The Grandmother says “You shouldn’t call yourself The Misfit because I know you’re a good man at heart, I can just look at you and tell. ” The Misfit says “I pre-chate that, lady” (413). The Grandmother is trying to compliment The Misfit as if it might save her, so The Misfit goes along with it and is courteous with her compliments by thanking her. Clearly The Misfit is comfortable with who he is, so therefore he does not disguise himself to make others believe something that he isn’t. Arnold Friend is a liar by his appearance and the age that he tells Connie.

Not only is his age not right, but everything he says is a lie and overly romantic towards Connie. Arnold Friend says “Yes, I’m your lover. You don’t know what that is but you will”(558). The things he tells Connie sound like the things a girl her age would like to hear, as if he gives her an option. The truth is she doesn’t have a choice. Arnold Friend begins to seem approachable by making Connie blush and being attractive as if that would lure her in so he wouldn’t have to threaten her.

Once Connie figures out that Arnold Friend is not the age he tells her, she begins to feel frightened and understands that this is not a good situation for her to be in. Oates writes “She backed away from the door. She put her hands against her ears as if she’d heard something terrible, something not meant for her” (559). Arnold Friends describes what he is going to make her “feel” at this point and Connie becomes threatened and attempts to threaten Arnold Friend by calling the police, but it is too late.

Arnold Friend says “Soon as you touch the phone I don’t need to keep my promise and come inside. You won’t want that” (559) Although Arnold Friend tried to persuade Connie with his good looks and charm, he has now become terrifying and she will have no choice but to leave with him. When it came to the type of crimes The Misfit committed, several can be suspected. The Grandmother says “Here, this fellow that calls himself The Misfit is aloose from the Federal Pen and headed toward Florida and you read here what it say he did to these people. Just read it.

I wouldn’t take my children any direction with a criminal like that aloose in it” (405). The Grandmother reads about this criminal in the newspaper, which reveals crimes that he has committed which would later on be said by The Misfit himself. The Misfit says “It was a head doctor at the penitentiary said what I had done was kill my daddy but I known that for a lie. My daddy died in nineteen ought nineteen of the epidemic flu and I never had a thing to do with it. He was buried in the Mount Hopewell Baptist church yard and you can go there and see for yourself” (414).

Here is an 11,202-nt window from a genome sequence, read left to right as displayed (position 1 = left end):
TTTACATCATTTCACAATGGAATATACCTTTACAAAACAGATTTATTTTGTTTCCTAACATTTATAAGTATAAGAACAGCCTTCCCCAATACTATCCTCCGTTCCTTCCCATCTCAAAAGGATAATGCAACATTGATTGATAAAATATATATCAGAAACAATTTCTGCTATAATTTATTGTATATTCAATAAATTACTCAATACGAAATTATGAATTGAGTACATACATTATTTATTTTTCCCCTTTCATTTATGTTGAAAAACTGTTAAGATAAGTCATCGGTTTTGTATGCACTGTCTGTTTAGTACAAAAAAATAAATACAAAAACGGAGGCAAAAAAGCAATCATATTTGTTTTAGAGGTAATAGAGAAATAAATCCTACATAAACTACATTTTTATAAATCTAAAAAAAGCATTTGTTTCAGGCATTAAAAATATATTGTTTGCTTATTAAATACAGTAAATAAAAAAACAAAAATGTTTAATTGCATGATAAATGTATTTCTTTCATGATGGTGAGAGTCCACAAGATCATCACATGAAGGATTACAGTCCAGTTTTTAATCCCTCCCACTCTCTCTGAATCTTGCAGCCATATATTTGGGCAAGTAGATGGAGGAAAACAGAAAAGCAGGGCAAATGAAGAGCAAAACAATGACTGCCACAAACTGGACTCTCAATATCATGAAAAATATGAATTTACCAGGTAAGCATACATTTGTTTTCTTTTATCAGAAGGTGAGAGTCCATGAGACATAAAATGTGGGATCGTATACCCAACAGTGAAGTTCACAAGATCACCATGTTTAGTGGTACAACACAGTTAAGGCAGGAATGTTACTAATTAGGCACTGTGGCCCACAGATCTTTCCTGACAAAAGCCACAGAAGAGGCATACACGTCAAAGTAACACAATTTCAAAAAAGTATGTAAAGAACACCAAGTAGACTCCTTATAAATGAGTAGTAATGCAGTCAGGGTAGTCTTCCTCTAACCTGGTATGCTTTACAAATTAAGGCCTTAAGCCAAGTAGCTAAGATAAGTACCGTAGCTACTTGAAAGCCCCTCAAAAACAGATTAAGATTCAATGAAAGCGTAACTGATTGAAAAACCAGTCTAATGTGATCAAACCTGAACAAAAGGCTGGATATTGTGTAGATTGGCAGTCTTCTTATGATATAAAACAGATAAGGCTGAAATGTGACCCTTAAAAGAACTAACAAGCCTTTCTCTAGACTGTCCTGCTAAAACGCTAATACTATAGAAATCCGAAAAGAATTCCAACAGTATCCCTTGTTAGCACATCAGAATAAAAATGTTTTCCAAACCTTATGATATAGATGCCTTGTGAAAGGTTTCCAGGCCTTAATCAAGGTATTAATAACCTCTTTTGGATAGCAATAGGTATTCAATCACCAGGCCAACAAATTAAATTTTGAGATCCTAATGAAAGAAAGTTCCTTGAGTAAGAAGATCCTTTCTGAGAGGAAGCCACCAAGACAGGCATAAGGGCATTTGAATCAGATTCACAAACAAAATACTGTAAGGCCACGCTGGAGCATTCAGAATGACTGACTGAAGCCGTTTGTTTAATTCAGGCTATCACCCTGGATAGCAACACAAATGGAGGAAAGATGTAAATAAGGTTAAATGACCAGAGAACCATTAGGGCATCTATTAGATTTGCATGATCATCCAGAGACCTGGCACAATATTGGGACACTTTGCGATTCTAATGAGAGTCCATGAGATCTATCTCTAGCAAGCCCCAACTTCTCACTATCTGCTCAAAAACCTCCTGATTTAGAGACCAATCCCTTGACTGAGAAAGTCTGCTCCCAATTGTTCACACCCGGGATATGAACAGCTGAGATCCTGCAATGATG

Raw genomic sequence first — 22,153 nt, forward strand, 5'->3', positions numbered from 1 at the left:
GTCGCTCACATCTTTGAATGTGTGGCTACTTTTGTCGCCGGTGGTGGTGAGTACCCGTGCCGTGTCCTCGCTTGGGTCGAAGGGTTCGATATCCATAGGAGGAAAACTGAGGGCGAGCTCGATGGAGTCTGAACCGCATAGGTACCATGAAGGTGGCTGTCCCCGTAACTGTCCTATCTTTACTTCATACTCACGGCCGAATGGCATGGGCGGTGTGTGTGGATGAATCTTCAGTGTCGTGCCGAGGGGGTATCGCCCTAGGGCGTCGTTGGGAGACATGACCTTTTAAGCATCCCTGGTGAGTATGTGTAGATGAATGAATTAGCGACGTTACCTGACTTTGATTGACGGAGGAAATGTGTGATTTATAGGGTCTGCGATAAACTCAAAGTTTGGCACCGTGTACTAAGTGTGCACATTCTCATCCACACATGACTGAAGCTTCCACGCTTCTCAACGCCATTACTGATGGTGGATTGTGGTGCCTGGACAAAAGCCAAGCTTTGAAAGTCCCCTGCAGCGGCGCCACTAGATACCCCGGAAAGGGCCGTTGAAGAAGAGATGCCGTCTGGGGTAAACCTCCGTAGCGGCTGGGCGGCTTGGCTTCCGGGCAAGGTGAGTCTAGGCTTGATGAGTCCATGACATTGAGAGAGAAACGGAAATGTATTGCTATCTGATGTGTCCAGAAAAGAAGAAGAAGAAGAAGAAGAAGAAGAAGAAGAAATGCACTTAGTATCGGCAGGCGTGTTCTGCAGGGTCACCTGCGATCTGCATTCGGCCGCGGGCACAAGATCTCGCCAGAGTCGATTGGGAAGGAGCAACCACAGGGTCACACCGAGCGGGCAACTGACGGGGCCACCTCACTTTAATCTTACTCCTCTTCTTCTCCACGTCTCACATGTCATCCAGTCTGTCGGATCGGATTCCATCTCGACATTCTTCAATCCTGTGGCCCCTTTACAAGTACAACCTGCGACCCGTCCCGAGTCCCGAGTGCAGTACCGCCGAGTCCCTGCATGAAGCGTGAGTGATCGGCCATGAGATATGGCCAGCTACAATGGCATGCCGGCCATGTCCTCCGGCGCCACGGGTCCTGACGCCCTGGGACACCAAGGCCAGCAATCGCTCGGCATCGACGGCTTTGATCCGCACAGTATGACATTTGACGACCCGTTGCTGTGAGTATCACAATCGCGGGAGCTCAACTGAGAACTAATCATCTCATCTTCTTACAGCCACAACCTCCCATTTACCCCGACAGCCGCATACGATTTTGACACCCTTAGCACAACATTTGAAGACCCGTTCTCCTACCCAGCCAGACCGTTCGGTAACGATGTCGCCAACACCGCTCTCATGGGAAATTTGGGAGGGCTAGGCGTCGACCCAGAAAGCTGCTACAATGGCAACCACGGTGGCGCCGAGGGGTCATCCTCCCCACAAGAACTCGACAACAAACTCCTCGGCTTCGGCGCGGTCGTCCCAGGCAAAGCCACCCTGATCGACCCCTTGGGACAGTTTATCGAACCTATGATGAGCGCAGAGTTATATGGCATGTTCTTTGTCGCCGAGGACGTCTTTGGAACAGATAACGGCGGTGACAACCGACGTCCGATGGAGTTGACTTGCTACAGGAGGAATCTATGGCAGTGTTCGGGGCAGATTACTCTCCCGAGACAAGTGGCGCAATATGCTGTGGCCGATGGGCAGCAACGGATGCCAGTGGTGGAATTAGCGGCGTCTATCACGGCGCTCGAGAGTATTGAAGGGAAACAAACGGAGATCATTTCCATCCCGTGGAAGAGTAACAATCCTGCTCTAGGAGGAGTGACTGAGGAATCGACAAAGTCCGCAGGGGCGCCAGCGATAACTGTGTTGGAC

Obviously The Misfit is delusional, it is the possibility of telling himself a lie to believe it. There was no bitterness of these crimes, nor would there be after the fact The Misfit and his apprentices would kill of this entire family. While the Grandmother is trying to convince herself and perhaps the criminal that he is a good man, her compassion decides to go too far. O’Connor writes “She reached out and touched him on the shoulder. The Misfit sprang back as if a snake had bitten him and shot her three times through the chest” (415).

The Misfit was not used to this type of behavior so he could only use his common reaction. The only person from the family that he murdered himself was the Grandmother. Arnold Friend was an uncaught criminal. He had not been caught for the things that he had told Connie. Arnold Friend says “Hey, you know the old woman down the road, the one with the chickens and stuff—-you know her? ” Connie says “She’s dead—-“ Arnold says “Dead, What? You know her? ” (561). At this point it is a given that Arnold Friend has murdered women before Connie and this could possibly be the same fate for her as well.

After this exploitation of the murdered woman down the street Arnold Friend actually sums up what he will actually do to Connie, but his twisted way of telling her only adds to the crime that will soon happen. Arnold Friend says “But I promise it won’t last long and you’ll like me that way you to like people you’re close to. You will. It’s all over for you here, so come on out” (561). Rape or murder does not seem to fall out of the category of the things Arnold Friend will do to Connie. The only thing Connie can do is see what will happen. There is no definite with Arnold Friend.

Works Cited
Kirszner, Laurie and Stephen Mandell, eds. Literature: Reading, Reacting, Writing. 8th ed. Boston: Wadsworth, 2013. Print. Oates, Joyce Carol. “Where Are You Going, Where Have You Been?.” Kirszner and Mandell 551-562. O’Connor, Mary Flannery. “A Good Man Is Hard to Find.” Kirszner and Mandell 405-415